By Tuesday, it will have been five days since Rep. Joe Barton, R-Texas, got rapped on the knuckles by the House Republican leadership for the sin of repeating a Republican talking point at an inopportune time.
That talking point, you’ll recall, is that BP is the victim of a “$20 billion shakedown” by the Obama administration, done when BP executives went to the White House and agreed to create a $20 billion escrow fund to pay for the cleanup of the Gulf of Mexico oil disaster and to make whole the economic victims of that disaster. Barton apologized to BP CEO Tony Hayward for having to be subjected to that “shakedown” when Hayward appeared before the House Energy and Commerce Committee on June 17. Later, a chastened Barton said he apologized for using the term “shakedown” and for any “misconstruction” of his comments.
The organization that was the source that talking point, however, has yet to apologize. That would be the Republican Study Committee, which represents 114 of the 178 Republicans in the House, including Barton and three of the top four members of the Republican leadership. If anyone should be apologizing, it should be each of the 114 Republicans for whom the archconservative Republican Study Committee serves as a kind of ideological church.
So send a message right now to Republican Study Commission chairman Rep. Tom Price, asking him and the other 113 members in the RSC to apologize for their “shakedown” smear.
Price, R-Ga., issued a statement on June 16 under the RSC’s banner that said, “BP’s reported willingness to go along with the White House’s new fund suggests that the Obama Administration is hard at work exerting its brand of Chicago-style shakedown politics.“
There is no distance between the substance of what Barton said and what Price released the day before. Both statements questioned the legality of the president of the United States sitting with the CEO of a company responsible for the greatest ecological disaster in the nation’s history and coming to an agreement on how to make good on the company’s promise to clean up the mess it created. Barton’s comments also contained allusions to Price’s assertion that the escrow fund was part of “a politicization of our economy” by an administration “that appears not to respect fundamental American principles.”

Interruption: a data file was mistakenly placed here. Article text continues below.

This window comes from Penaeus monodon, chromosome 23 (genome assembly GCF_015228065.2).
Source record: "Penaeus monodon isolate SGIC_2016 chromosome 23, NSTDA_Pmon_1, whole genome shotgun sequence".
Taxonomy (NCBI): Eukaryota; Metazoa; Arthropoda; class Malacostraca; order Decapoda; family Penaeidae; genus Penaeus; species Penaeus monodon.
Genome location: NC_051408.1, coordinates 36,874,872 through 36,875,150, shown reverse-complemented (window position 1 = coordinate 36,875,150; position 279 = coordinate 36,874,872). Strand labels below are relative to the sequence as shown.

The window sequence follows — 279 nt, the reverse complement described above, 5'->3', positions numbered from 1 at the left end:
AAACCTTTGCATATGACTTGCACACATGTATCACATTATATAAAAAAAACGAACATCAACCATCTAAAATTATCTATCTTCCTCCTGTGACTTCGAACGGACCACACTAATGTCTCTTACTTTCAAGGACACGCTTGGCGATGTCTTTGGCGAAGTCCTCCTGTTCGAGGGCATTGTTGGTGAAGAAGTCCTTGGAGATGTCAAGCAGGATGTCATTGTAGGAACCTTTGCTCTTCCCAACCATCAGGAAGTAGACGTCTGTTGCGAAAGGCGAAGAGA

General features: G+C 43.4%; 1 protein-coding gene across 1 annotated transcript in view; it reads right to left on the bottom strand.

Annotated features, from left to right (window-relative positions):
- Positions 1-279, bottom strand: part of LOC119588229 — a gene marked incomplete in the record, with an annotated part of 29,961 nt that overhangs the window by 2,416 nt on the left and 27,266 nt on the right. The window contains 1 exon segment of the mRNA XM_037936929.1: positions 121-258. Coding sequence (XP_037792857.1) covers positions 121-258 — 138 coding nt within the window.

The only significant difference between the two statements is the delivery, with Price’s online blast not creating much of a mainstream media ripple while Barton’s repetition in front of a row of TV cameras caused dropped jaws followed rapidly by fierce backlash.
That helps explain that even Barton’s apology was not for the substance of the “shakedown” statement but for what Barton said was the “misconstruction” that he was advocating BP be let off the hook for paying for the ecological and economic damage it created. And, it is true that even Barton’s I’m-sorry-I-got-caught statement tracks the opening words of Price’s RSC statement: “We all agree that BP should be held fully responsible for its complicity in the oil tragedy in the Gulf.”
But the majority of the House Republicans who belong to the Republican Study Committee and advance its agenda of rigid conservatism shouldn’t be allowed to claim that all we saw last week was a single case of foot-in-mouth disease. Unless we hear an apology from Price and the other RSC members, we have to assume that the majority of House Republicans still believe the $20 billion escrow commitment from BP is an illegal “shakedown” by the Obama administration, notwithstanding Hayward’s statements to the contrary.
That would be true to form for the conservatives in the RSC and for their Senate counterparts. These same conservatives opposed lifting the cap that limits BP’s liability to $75 million. They fought tough safety regulations on oil drilling and let BP and the other oil giants get away with submitting cookie-cutter safety plans that referenced non-existent walruses and listed a dead scientist as a contact. And they are obstructing President Obama’s effort to move us away from relying on dangerous deep-water drilling for our energy needs.
Price and the members of the RSC need to be told to set aside the name-calling to fire up the right-wing base, only to be retracted when the name-calling backfires. Apologize for the “shakedown” smear. And let’s get on with the cleanup and a new energy future.